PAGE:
Past Reviews

Regional Reviews: San Diego

Noises Off
Lamb's Players Theatre
Review by David Dixon | Season Schedule

Also see Bill's review of The Wanderers

Brian Mackey and Deborah Gilmour Smyth
Photo by Ken Jacques
Creating deliberate onstage chaos requires a lot of planning. Farces, in particular, need playwrights who know how to create comic situations that keep on building throughout a full-length staging. Originally produced in 1982, Noises Off continues to be a popular farce mainly because of Michael Frayn's hilarious script, a consistently funny blend of backstage humor, slapstick, dysfunctional character relationships, and unplanned mishaps. The Lamb's Players Theatre's production in Coronado, directed by Producing Artistic Director Robert Smyth with a dedicated ensemble, shouldn't be missed.

At Weston-super-Mare's Grand Theatre in 1976, a British director, Lloyd Dallas (Francis Gercke), is trying to get his cast prepared for opening night of a generic farce, Nothing On, by Robin Housemonger. Most of them seem unprepared for a variety of reasons. The lead, Dotty Otley (Associate Artistic Director and director of Patron Services, Deborah Gilmour Smyth), isn't completely off script; an inquisitive co-star, Frederick Fellows (Ross Hellwig), doesn't understand his character's motivations; and another performer, Selsdon Mowbray (Jim Chovick), is a full-blown alcoholic. Instead of coming together, the performances become increasingly disorderly when the touring show is performed at Ashton-under-Lyne's Theatre Royal and Stockton-on-Tees' Municipal Theatre. Backstage "drama" among the cast and crewmembers gets out of hand as audiences witness their personal lives spiral out of control.

Scenes from Nothing On are performed once in each of the three acts with different outcomes. The repeated dialogue and scenarios are not boring, as each section is presented very differently. Acts one and three take place on theatre stages, while act two takes place completely behind the set at the Theatre Royal. It's a comically complex act where theatregoers hear the play while the artists silently get involved in a variety of conflicts as the show goes on. Jordan Miller's choreography has the greatest impact here, as a lot of physical comedy happens in this part of Noises Off. Mike Buckley's set complements Housemonger's silly tale, and his contributions fit well with the many absurd scenarios in the play. In addition, Jeanne Reith's costuming, such as Selsdon's burglar clothing and a robe that Frederick wears portraying a Sheikh, are the type of outfits you'd expect from a breezy 20th century theatrical comedy.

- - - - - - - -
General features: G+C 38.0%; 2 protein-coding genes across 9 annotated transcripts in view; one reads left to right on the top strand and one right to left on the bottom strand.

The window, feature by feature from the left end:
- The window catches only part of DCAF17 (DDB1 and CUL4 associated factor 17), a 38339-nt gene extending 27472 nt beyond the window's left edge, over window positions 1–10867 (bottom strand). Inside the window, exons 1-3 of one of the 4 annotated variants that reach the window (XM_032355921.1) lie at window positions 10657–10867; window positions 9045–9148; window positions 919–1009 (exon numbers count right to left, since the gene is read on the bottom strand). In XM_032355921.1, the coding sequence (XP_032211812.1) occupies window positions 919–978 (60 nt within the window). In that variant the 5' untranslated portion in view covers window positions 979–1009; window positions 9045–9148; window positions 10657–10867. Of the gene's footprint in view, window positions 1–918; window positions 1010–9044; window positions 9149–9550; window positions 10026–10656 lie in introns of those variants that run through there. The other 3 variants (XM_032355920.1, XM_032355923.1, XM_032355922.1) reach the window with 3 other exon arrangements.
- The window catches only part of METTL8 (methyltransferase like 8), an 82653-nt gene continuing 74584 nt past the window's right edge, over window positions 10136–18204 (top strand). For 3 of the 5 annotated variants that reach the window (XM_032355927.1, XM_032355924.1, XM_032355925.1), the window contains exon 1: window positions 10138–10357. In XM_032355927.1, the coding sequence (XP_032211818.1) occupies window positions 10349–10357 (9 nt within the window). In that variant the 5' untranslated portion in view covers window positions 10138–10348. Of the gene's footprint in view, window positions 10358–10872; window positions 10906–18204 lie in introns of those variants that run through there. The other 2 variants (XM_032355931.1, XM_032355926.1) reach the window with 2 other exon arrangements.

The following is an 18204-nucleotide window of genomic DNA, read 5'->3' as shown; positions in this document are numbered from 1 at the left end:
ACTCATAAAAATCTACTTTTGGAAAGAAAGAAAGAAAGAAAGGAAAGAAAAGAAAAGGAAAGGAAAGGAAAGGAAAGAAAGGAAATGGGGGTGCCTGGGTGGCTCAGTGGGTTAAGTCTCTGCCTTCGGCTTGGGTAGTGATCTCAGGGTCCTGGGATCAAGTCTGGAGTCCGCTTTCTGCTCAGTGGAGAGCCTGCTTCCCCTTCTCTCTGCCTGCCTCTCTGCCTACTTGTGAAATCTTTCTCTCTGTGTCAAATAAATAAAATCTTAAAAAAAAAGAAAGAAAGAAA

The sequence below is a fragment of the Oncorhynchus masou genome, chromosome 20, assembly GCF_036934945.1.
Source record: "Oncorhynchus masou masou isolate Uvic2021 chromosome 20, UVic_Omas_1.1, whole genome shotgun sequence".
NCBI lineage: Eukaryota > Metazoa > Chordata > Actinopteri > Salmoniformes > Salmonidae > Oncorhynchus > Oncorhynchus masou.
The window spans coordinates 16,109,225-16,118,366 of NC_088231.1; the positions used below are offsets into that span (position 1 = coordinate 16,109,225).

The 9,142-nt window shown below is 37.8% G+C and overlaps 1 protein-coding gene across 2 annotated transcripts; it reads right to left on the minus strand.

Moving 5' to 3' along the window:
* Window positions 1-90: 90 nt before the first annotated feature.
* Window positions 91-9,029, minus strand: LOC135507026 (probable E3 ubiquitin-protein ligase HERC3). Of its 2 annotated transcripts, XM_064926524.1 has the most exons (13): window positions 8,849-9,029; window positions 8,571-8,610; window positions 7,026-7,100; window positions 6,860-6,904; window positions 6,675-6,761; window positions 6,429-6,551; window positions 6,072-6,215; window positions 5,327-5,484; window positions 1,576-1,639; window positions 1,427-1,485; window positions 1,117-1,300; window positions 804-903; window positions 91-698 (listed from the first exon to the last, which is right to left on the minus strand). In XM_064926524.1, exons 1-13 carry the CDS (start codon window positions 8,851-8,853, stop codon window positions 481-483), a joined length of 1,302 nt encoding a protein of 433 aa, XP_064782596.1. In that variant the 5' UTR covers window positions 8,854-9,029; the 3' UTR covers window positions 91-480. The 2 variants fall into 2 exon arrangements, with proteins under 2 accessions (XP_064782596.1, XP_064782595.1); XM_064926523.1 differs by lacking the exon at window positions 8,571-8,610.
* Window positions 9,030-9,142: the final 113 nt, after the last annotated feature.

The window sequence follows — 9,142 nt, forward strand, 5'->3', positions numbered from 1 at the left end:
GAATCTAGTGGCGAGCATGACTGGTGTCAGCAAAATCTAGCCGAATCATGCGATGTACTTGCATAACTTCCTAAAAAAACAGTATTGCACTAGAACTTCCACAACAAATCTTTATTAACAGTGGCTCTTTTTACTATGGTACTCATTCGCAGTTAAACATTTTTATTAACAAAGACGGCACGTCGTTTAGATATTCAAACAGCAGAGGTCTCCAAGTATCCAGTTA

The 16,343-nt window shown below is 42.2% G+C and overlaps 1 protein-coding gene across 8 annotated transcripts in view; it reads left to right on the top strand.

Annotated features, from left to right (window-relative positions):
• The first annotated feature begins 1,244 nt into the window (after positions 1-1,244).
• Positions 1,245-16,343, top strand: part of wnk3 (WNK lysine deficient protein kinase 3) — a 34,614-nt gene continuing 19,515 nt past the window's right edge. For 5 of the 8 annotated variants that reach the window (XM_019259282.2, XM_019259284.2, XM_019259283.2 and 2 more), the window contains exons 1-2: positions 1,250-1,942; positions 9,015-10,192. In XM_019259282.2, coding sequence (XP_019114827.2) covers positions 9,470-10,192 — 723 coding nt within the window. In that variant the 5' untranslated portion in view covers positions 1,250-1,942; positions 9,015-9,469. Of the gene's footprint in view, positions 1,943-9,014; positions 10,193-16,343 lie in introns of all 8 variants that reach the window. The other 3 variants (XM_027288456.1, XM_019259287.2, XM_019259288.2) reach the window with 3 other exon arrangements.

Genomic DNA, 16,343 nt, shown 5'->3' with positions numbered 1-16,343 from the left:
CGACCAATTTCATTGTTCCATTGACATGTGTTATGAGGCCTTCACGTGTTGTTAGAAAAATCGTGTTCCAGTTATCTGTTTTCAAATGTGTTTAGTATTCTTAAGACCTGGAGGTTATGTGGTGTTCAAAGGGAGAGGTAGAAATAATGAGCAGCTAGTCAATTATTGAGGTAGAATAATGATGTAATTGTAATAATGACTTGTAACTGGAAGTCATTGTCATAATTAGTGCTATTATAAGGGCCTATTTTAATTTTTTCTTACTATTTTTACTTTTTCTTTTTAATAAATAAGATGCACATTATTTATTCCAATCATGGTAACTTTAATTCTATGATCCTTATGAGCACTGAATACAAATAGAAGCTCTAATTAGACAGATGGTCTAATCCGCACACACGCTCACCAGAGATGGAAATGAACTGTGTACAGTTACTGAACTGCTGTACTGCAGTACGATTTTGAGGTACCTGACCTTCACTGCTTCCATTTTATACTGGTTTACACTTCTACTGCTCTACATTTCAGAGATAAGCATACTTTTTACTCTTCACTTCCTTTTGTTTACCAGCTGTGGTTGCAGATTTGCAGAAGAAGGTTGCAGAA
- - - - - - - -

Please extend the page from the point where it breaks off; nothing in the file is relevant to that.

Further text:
All the accomplishments of the crew couldn't succeed in Noises Off without the performances of the actors who work with Smyth. Deborah Gilmour Smyth, Brian Mackey (playing a male lead, Garry Lejeune), Charlene Wilkinson, John, Hellwig, and Jim Chovick go back and forth between cleverly portraying theatre stars and their Nothing On characters, and this adds a great deal of enjoyment. Mackey, taking part in some dangerous-looking pratfalls, provides a few hysterically funny moments that will make the audience laugh out loud and leave them impressed with how he pulls off these risk-taking gags. Gercke, Cynthia Gerber and Omri Schein are well cast as the equally hapless crewmembers who have to deal with issues out of their control.

Frayn's script and Smyth's staging don't attempt to bog down events with unnecessary dramatic moments or filler. It's all about well-executed jokes that contribute to an extremely entertaining and light evening. If there is a moral, it's the famous saying, "The show must go on." No matter what problems occur, everybody associated with Lloyd's presentation of Nothing On try to avoid shirking their responsibilities. Anyone who's been involved with a disastrous night involving theatre should be able to relate to that aspect of the plot.

More than 30 years later, Frayn's narrative continues to be a laugh riot. Kudos to everyone involved for such an irresistible and uproarious evening.

Noises Off, through May 20, 2018, at Lamb's Players Theatre, 1142 Orange Ave., Coronado CA. Performances are Sundays through Saturdays. Tickets start at $34.00 and can be purchased online at or by phone at 1-619-437-6000.